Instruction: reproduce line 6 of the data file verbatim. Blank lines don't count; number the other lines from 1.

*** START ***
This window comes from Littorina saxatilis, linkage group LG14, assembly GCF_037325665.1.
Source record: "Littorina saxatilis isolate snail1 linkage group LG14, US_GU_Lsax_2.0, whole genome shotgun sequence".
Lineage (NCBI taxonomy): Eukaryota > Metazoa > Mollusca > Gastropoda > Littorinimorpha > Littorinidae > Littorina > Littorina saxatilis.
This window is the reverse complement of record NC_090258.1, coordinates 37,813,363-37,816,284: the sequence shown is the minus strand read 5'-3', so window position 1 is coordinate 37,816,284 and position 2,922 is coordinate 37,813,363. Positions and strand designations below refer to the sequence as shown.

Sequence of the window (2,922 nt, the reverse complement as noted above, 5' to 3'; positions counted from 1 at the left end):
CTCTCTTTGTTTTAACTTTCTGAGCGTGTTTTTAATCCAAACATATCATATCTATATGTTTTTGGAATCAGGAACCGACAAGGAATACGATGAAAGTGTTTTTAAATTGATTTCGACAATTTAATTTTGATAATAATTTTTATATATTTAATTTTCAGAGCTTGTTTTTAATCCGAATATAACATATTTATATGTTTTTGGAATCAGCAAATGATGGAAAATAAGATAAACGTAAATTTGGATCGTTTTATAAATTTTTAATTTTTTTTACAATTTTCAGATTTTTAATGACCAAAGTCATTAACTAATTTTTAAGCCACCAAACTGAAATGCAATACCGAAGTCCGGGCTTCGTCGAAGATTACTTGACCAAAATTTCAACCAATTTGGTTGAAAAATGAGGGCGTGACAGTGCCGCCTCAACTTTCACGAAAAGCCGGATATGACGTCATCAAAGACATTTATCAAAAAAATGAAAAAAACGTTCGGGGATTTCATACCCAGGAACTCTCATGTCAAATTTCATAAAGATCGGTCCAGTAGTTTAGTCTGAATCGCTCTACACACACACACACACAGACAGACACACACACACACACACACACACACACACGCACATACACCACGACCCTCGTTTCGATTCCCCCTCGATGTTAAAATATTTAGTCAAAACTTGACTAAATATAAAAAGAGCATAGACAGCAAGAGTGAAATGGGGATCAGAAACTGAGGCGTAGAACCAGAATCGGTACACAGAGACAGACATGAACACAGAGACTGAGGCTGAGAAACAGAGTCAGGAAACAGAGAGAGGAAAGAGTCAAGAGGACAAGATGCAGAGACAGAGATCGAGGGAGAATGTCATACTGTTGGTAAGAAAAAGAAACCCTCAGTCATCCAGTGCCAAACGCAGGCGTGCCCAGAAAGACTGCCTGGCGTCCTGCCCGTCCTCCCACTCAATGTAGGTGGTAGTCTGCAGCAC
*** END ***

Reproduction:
CTCTCTTTGTTTTAACTTTCTGAGCGTGTTTTTAATCCAAACATATCATATCTATATGTTTTTGGAATCAGGAACCGACAAGGAATACGATGAAAGTGTTTTTAAATTGATTTCGACAATTTAATTTTGATAATAATTTTTATATATTTAATTTTCAGAGCTTGTTTTTAATCCGAATATAACATATTTATATGTTTTTGGAATCAGCAAATGATGGAAAATAAGATAAACGTAAATTTGGATCGTTTTATAAATTTTTAATTTTTTTTACAATTTTCAGATTTTTAATGACCAAAGTCATTAACTAATTTTTAAGCCACCAAACTGAAATGCAATACCGAAGTCCGGGCTTCGTCGAAGATTACTTGACCAAAATTTCAACCAATTTGGTTGAAAAATGAGGGCGTGACAGTGCCGCCTCAACTTTCACGAAAAGCCGGATATGACGTCATCAAAGACATTTATCAAAAAAATGAAAAAAACGTTCGGGGATTTCATACCCAGGAACTCTCATGTCAAATTTCATAAAGATCGGTCCAGTAGTTTAGTCTGAATCGCTCTACACACACACACACACAGACAGACACACACACACACACACACACACACACACGCACATACACCACGACCCTCGTTTCGATTCCCCCTCGATGTTAAAATATTTAGTCAAAACTTGACTAAATATAAAAAGAGCATAGACAGCAAGAGTGAAATGGGGATCAGAAACTGAGGCGTAGAACCAGAATCGGTACACAGAGACAGACATGAACACAGAGACTGAGGCTGAGAAACAGAGTCAGGAAACAGAGAGAGGAAAGAGTCAAGAGGACAAGATGCAGAGACAGAGATCGAGGGAGAATGTCATACTGTTGGTAAGAAAAAGAAACCCTCAGTCATCCAGTGCCAAACGCAGGCGTGCCCAGAAAGACTGCCTGGCGTCCTGCCCGTCCTCCCACTCAATGTAGGTGGTAGTCTGCAGCAC